Aquatic Therapy and Water Exercise
Published - May 29, 2019
Aquatic Therapy is Physical Therapy (PT) that takes place in the water. This therapy can be a great alternative to traditional, land-based therapy.
Aquatic Therapy may be beneficial for any patient who needs to reduce the amount of weight placed through the body, such as patients recovering from knee or hip surgery, patients with low-back pain or arthritis, athletes recovering from a stress fracture, or any individual who has not had success with traditional PT. During an aquatic therapy session, a physical therapist is in the water with the patient, assisting with the rehabilitation program.
Benefits of Aquatic Therapy
The unique physical properties of water (including buoyancy and viscosity) provide great benefits for therapeutic exercise in the pool. The buoyancy of the water, or the tendency to float, reduces the force of gravity on the body, helping individuals move more freely with less pain. Buoyancy and viscosity attribute to the natural resistance of the water. Resistance exercises can be performed to improve strength, and extra resistance can be added in the water through the use of paddles, fins, balls or noodles. Water also allows more free-flowing movement, increasing range of motion and improved balance and coordination. Aquatic Therapy aids in the protection of joints during physical exercise, often times while reducing stress.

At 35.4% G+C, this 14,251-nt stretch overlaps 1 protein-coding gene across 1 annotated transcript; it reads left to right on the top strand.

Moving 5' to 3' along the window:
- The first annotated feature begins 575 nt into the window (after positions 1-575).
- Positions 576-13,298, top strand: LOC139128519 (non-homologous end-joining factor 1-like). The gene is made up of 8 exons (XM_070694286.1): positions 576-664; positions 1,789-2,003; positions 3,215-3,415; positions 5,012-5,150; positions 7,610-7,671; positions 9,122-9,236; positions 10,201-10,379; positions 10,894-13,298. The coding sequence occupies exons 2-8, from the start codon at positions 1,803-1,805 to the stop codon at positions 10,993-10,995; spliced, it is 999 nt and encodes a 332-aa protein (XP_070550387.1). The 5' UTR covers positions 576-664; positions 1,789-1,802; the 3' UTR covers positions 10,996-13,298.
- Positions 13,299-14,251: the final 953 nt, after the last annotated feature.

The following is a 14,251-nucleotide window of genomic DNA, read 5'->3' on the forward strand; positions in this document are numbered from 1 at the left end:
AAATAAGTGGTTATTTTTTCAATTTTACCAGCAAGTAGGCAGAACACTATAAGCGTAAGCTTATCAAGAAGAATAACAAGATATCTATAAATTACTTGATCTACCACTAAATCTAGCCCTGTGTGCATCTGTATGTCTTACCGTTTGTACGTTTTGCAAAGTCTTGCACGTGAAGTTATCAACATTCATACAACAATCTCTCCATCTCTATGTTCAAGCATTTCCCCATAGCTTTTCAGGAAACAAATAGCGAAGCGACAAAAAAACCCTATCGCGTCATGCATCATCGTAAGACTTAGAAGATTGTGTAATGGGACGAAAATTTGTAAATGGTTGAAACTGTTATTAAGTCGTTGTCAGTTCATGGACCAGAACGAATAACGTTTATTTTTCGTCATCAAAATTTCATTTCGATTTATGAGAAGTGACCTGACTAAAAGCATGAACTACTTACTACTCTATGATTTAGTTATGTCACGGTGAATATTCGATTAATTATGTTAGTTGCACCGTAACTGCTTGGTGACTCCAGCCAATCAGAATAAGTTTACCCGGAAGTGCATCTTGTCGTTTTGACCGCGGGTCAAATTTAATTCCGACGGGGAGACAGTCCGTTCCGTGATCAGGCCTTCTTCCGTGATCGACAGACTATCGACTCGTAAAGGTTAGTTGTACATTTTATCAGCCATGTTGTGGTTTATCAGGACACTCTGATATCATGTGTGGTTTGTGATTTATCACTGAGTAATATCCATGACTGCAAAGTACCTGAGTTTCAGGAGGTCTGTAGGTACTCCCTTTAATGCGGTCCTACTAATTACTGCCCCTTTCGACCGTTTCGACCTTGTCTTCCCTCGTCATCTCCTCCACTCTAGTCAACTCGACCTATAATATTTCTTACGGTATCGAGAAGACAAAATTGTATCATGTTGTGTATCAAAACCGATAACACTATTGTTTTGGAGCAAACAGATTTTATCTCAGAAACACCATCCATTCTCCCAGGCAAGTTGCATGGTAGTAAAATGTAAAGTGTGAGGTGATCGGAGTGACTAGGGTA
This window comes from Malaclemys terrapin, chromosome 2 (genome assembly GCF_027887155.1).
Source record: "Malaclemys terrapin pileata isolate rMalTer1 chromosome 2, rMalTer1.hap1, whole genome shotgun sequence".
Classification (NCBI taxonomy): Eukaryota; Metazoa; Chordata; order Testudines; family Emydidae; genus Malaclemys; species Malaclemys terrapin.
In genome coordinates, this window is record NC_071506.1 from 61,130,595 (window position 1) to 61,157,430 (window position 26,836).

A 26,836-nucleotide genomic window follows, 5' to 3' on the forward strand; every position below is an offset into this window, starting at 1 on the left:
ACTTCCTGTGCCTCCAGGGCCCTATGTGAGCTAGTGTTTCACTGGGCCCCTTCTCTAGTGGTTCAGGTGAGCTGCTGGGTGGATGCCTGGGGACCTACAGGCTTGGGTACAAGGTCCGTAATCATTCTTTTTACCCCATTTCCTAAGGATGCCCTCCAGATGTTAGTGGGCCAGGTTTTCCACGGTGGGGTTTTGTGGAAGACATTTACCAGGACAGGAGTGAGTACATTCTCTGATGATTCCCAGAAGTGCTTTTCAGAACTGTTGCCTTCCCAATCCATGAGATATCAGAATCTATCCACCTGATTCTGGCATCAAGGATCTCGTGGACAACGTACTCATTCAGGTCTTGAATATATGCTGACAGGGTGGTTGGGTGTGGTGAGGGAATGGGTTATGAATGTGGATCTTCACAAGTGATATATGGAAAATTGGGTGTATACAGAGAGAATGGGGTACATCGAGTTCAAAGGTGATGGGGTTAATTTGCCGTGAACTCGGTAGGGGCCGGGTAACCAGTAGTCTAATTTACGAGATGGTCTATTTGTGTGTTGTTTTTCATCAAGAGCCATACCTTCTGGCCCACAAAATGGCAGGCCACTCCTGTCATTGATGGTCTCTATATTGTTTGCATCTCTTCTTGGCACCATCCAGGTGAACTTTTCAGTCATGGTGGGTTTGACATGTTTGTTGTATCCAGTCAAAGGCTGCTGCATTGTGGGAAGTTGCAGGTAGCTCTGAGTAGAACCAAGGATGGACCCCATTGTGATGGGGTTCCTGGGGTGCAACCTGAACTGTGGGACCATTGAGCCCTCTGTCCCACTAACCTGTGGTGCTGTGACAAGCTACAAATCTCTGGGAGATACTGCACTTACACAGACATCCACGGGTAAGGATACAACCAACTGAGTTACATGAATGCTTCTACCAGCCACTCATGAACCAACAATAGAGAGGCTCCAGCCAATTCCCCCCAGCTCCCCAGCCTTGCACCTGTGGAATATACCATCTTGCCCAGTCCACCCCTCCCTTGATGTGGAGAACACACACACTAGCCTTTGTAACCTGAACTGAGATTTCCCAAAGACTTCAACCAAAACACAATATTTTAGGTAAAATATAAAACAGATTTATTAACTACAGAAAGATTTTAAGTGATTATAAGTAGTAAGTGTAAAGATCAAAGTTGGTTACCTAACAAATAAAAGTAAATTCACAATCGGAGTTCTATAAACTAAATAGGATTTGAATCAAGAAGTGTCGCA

Recommended exercises in the water
Below are a few of my favorite exercises to do in the water. These exercises are beneficial to anyone who would like to increase strength and improve flexibility, while adding to their cardiovascular stamina.
- Deep Water Walking: With the water above your clavicle (collar bone), walk a series of laps in the water. Try walking forward, backward and side-to-side. Increase the number of laps as you get stronger.
- Tricep Curls: Keeping your elbows bent and tucked into your trunk, hold a noodle or water weights with your palms facing down and push down to straighten your arms, bringing them to your thighs. Keep the repetitions slow and use full range of motion. Start with two sets of 10—15 repetitions.
- Four-way Hip Kicks: To work your hip abductors, adductors, flexors, and extensors, start by holding on to the side of the pool with one hand and straight legs, shoulder-width apart, and perform 10 leg raises to the front, 10 to the back, 10 to the side and then 10 across your body. Switch sides. Keep the raises slow and steady. You should feel your gluteals working on the stationary leg.
- Heel Raises: To strengthen your ankle and calf muscles, start with your feet shoulder-width apart and your hands resting on the side of the pool. Slowly raise your heels coming onto the balls of your feet and toes. Lower down gently. Start with two sets of 10—15 repetitions per set.
- Squats: To strengthen your gluteals and lower extremities, start with your feet shoulder-width apart and your hands resting on the side of the pool. Keep your weight on your heels and bend from the knees as if you’re sitting down on a chair in the water. Raise yourself to starting position slowly. Start with two sets of 10—15 repetitions per set.
Whether you’re a swimmer or land-lover, exercising in the water can improve flexibility, increase strength and improve cardiovascular fitness, while reducing stress on your joints. Should you require PT, aquatic therapy may be a great option on your road to recovery. If you have any questions about aquatic therapy, contact IRG Physical & Hand Therapy – Anacortes at 360.682.0361.
Written by: Amber Walker, MSc PT, Cert. SMT, Cert. DN, DIP. Osteopractic